Owner Of A Lonely Mutant Heart: Reviewing ‘Teenage Mutant Ninja Turtles’ #123
by Scott Redmond
The Splinter Clan’s leader Leonardo takes the spotlight in a story that touches on loneliness, trauma, acceptance, the burdens of leadership, and the constant struggle to find one’s place in the world. This creative team continues to put out one of the best books on the stands, finding a way to make any and every moment gorgeous and full of character and beyond engaging. If you aren’t reading this book, that needs to change now.
The first rule of Mutant Town Fight Club is, you do not talk about Mutant Town Fight Club. Actually, you can talk about the Mutant Town Fight Club all you want, just don’t tell Jennika that Sheena is there.
After spending the last few issues focused on the overthrow of Old Hob and the building of a new foundation for Mutant Town, Teenage Mutant Ninja Turtles #123 takes a step to the side for a more Leonardo-focused story.
Always the leader and a sensei, it makes sense that Leonardo currently is the one member of the Splinter Clan that seems to be having trouble finding his place in this new world order. Especially as he notices his siblings (and others beyond them) forming various romantic and friendly relationships that help them fill their time.
One of the many things that have been fantastic about this series is the care and dedication put into developing each and every character, from the Splinter clan members to their close allies to their foes and even all the new characters. No one feels flat or extraneous here, this is a fully lived-in world full of complex characters.
Leonardo has been my favorite of the turtles forever (Jennika is creeping closer to being tied with him), and what Sophie Campbell does here with him, and by extension, Casey Jones too, is utterly fantastic. We get two characters here, two male characters at that, talking about their emotions and how lost they feel as the world keeps changing around them. It’s beyond refreshing to have issues like this where heroic characters can just lay it all out and be real, and there isn’t some other character or part of the world telling them to stow those emotions away or “act tough” or any of that nonsense.
Sheena mentions that the fight club is a good way to blow off steam, but it’s also a place to meet new people and build community. This isn’t a place to beat other people down to take out rage and hold emotions, as the big conversation between Leo and Casey takes place after they leave. Watching Leo make a connection with Carmen and connect with Casey again (they make a great duo) as they got back to helping others as they do best, was more enjoyable than I can really put into words.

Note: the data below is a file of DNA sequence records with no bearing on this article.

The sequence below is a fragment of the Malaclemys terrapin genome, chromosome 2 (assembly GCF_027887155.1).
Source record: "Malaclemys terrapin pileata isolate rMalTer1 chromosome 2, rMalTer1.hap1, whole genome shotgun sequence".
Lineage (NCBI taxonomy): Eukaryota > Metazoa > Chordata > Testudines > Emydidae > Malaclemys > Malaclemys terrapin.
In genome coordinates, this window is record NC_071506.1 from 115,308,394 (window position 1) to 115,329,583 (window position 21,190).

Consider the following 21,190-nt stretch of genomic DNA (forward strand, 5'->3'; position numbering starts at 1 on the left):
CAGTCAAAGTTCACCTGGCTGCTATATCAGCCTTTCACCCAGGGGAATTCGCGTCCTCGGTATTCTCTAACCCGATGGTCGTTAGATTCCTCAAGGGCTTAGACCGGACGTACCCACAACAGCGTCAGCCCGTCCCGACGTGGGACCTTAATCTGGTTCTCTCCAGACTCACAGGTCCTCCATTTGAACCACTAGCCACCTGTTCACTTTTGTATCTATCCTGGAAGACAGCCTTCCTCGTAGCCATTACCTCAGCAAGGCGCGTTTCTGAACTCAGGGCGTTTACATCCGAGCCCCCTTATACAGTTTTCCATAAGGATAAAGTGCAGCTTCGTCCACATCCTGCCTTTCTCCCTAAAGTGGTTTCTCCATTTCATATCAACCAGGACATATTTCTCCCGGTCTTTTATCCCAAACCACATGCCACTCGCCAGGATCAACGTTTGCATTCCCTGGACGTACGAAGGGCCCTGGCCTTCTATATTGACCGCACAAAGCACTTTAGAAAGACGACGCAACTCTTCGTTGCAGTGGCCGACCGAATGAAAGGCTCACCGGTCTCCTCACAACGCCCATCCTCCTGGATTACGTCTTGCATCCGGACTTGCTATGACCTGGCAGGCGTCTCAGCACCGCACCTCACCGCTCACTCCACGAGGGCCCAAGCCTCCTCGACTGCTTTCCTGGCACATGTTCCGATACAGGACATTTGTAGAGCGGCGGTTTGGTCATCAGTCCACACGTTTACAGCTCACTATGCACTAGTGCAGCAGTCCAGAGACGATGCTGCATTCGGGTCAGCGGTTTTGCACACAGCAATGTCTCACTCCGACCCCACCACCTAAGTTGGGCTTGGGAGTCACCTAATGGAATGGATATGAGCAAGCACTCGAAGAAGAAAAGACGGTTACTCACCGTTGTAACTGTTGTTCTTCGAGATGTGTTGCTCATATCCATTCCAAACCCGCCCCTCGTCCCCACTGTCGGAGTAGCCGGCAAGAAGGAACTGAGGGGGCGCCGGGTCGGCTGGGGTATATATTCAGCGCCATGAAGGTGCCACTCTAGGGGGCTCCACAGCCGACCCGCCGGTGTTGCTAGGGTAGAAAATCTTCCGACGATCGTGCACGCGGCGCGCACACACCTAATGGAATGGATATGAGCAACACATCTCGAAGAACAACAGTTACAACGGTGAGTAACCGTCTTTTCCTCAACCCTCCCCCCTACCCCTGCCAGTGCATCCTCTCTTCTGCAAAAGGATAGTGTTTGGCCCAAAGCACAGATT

Jodi Nishijima and Ronda Pattison have been killing it across all the issues they’ve worked on together, this one being no exception. It’s a shame that we won’t be seeing Nishijima on the title for a while (though she’s picking up a lot of big work these days), but between Campbell and Nelson Daniel and whoever else the office brings in this book is always in great artistic hands.
There is a ton of great action scenes here, and they are brought to such energetic life. The same can be said for all of the slices of life/talking pages as well. One of the things that I wanted to highlight specifically here is how wonderfully well Nishijima handles the emotional aspect of these issues. If one were to cut out everything between when Leo left the dojo and when he returned (why anyone would do that is beyond me), there would still be a clear indication that something has changed for the eldest turtle/clan leader.
Putting those pages side by side it’s very easy to see the change in body language and facial expressions here, as the night out and talk had a positive effect on Leo. The sort of slow sad walk, shoulders down, eyes downcast or turned away is replaced by smiles and walking tall while his eyes remain on those he’s checking up on through the dojo. These are the great elements of storytelling in a visual medium, where the art does all the talking and shows rather than having to tell.
Pattison’s colors are just always so bright and perfect, making everything pop and stand out in the best ways. At the same time, she really helped with those aforementioned pages in another way that really set the mood. It’s noticeable that in the earlier sadder scenes, Leo is wrapped more in shadows that are somewhat all-encompassing and almost coming off as sad like himself. In the later pages, he’s less shadowed when inside the dojo, and even the one panel where he’s all in shadows it’s a happier type of shadow (if that makes any sense).
No issue of this amazing series is complete without the always fantastic lettering of Shawn Lee, who brings it every single issue. These characters are just so full of personality, as noted above, and that is showcased in many ways including in their dialogue. From the fonts used to the colorful interjections to emphasizers, it’s very easy to tell the ways that these characters ‘talk’ and for us the reader to hear it in a way that just deepens the experience. In just a few pages I’m pretty certain that mentally I can fully tell how energetic the fight club owner Winny is thanks to the way she’s artistically depicted but also the way that her dialogue is delivered.
I’ll never ever grow tired of having characters’ dialogue turned into big giant logo-like lettering, and we get plenty of that here which makes for big smiles. Not to forget that there are tons of really colorful popping SFX dotting the pages as well, helping complete the fight part of this fight club issue.
Teenage Mutant Ninja Turtles #123 is now on sale in print and digitally from IDW Publishing.